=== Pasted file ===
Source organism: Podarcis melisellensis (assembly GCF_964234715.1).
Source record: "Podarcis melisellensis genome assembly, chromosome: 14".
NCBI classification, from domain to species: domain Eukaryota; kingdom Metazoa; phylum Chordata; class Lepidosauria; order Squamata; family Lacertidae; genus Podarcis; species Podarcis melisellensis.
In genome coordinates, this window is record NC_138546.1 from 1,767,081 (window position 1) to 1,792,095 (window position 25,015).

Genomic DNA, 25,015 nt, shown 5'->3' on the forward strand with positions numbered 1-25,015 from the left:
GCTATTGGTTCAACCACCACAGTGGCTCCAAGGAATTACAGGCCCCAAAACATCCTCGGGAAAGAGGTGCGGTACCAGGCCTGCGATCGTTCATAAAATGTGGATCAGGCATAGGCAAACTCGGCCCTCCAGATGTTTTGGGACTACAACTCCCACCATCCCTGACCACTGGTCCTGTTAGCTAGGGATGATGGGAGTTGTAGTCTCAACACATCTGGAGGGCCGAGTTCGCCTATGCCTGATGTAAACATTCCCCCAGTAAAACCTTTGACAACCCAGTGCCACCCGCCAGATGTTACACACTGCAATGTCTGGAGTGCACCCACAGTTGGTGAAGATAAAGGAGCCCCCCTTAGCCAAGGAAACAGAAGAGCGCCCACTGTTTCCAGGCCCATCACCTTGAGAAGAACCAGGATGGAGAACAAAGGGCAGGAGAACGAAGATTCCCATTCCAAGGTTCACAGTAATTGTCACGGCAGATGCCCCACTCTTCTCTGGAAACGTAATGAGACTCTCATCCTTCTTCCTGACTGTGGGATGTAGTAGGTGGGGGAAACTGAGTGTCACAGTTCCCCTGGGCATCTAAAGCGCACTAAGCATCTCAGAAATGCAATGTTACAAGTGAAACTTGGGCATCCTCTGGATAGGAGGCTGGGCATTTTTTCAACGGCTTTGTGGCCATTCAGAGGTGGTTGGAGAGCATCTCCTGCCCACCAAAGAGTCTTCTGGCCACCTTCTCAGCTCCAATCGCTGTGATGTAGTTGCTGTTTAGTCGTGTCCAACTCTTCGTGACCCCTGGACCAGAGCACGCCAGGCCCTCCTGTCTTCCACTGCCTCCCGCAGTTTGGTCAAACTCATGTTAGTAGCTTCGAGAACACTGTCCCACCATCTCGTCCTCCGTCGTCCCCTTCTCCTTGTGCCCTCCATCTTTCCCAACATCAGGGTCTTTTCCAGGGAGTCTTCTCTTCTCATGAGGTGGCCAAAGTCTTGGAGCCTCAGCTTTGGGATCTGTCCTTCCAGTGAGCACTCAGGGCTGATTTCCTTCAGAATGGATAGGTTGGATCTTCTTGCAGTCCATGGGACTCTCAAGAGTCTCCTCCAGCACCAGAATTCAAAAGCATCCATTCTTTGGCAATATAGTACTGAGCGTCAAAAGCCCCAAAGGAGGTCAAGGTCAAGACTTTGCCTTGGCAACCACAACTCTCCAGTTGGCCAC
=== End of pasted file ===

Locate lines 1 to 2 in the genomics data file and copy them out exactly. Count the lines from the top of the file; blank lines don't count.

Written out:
Source organism: Podarcis melisellensis (assembly GCF_964234715.1).
Source record: "Podarcis melisellensis genome assembly, chromosome: 14".